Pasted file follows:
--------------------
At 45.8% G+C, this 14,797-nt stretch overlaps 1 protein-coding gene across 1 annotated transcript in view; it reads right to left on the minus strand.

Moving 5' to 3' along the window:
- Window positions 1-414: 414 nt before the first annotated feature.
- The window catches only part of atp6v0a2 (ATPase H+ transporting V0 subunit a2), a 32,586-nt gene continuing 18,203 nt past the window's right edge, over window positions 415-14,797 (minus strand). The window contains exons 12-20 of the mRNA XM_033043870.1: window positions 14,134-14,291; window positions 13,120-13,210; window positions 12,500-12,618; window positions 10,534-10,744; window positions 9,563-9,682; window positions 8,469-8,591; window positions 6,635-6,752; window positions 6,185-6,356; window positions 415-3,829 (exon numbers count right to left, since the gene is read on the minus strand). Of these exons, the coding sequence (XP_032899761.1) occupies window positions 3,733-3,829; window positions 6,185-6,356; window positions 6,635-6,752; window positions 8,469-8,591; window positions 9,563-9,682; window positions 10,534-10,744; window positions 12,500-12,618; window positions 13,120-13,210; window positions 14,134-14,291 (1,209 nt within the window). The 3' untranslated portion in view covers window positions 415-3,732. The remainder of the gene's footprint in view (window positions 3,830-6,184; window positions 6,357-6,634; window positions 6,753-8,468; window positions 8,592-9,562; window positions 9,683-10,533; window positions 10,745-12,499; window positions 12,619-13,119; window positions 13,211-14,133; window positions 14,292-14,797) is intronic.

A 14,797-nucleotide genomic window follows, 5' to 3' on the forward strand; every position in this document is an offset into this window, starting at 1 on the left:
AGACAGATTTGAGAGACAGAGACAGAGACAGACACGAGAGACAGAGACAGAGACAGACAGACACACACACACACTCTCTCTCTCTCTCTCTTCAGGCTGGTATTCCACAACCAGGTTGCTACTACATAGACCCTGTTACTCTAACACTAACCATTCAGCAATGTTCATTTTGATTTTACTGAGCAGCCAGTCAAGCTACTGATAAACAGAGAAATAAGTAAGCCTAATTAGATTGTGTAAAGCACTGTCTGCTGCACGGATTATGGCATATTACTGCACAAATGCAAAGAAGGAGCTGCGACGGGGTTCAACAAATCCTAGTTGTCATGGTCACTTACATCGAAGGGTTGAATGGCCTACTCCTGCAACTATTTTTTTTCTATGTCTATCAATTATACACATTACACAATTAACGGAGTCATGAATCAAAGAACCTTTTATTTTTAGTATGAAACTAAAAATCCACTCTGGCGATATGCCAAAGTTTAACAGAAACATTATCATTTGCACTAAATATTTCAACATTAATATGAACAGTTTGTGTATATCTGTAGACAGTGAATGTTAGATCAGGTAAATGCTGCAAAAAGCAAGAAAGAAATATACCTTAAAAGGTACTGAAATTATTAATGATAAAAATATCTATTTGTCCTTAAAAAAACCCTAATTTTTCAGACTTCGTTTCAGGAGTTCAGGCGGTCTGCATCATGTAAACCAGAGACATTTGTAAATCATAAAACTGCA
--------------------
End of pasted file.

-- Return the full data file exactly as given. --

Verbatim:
At 45.8% G+C, this 14,797-nt stretch overlaps 1 protein-coding gene across 1 annotated transcript in view; it reads right to left on the minus strand.

Moving 5' to 3' along the window:
- Window positions 1-414: 414 nt before the first annotated feature.
- The window catches only part of atp6v0a2 (ATPase H+ transporting V0 subunit a2), a 32,586-nt gene continuing 18,203 nt past the window's right edge, over window positions 415-14,797 (minus strand). The window contains exons 12-20 of the mRNA XM_033043870.1: window positions 14,134-14,291; window positions 13,120-13,210; window positions 12,500-12,618; window positions 10,534-10,744; window positions 9,563-9,682; window positions 8,469-8,591; window positions 6,635-6,752; window positions 6,185-6,356; window positions 415-3,829 (exon numbers count right to left, since the gene is read on the minus strand). Of these exons, the coding sequence (XP_032899761.1) occupies window positions 3,733-3,829; window positions 6,185-6,356; window positions 6,635-6,752; window positions 8,469-8,591; window positions 9,563-9,682; window positions 10,534-10,744; window positions 12,500-12,618; window positions 13,120-13,210; window positions 14,134-14,291 (1,209 nt within the window). The 3' untranslated portion in view covers window positions 415-3,732. The remainder of the gene's footprint in view (window positions 3,830-6,184; window positions 6,357-6,634; window positions 6,753-8,468; window positions 8,592-9,562; window positions 9,683-10,533; window positions 10,745-12,499; window positions 12,619-13,119; window positions 13,211-14,133; window positions 14,292-14,797) is intronic.

A 14,797-nucleotide genomic window follows, 5' to 3' on the forward strand; every position in this document is an offset into this window, starting at 1 on the left:
AGACAGATTTGAGAGACAGAGACAGAGACAGACACGAGAGACAGAGACAGAGACAGACAGACACACACACACACTCTCTCTCTCTCTCTCTTCAGGCTGGTATTCCACAACCAGGTTGCTACTACATAGACCCTGTTACTCTAACACTAACCATTCAGCAATGTTCATTTTGATTTTACTGAGCAGCCAGTCAAGCTACTGATAAACAGAGAAATAAGTAAGCCTAATTAGATTGTGTAAAGCACTGTCTGCTGCACGGATTATGGCATATTACTGCACAAATGCAAAGAAGGAGCTGCGACGGGGTTCAACAAATCCTAGTTGTCATGGTCACTTACATCGAAGGGTTGAATGGCCTACTCCTGCAACTATTTTTTTTCTATGTCTATCAATTATACACATTACACAATTAACGGAGTCATGAATCAAAGAACCTTTTATTTTTAGTATGAAACTAAAAATCCACTCTGGCGATATGCCAAAGTTTAACAGAAACATTATCATTTGCACTAAATATTTCAACATTAATATGAACAGTTTGTGTATATCTGTAGACAGTGAATGTTAGATCAGGTAAATGCTGCAAAAAGCAAGAAAGAAATATACCTTAAAAGGTACTGAAATTATTAATGATAAAAATATCTATTTGTCCTTAAAAAAACCCTAATTTTTCAGACTTCGTTTCAGGAGTTCAGGCGGTCTGCATCATGTAAACCAGAGACATTTGTAAATCATAAAACTGCA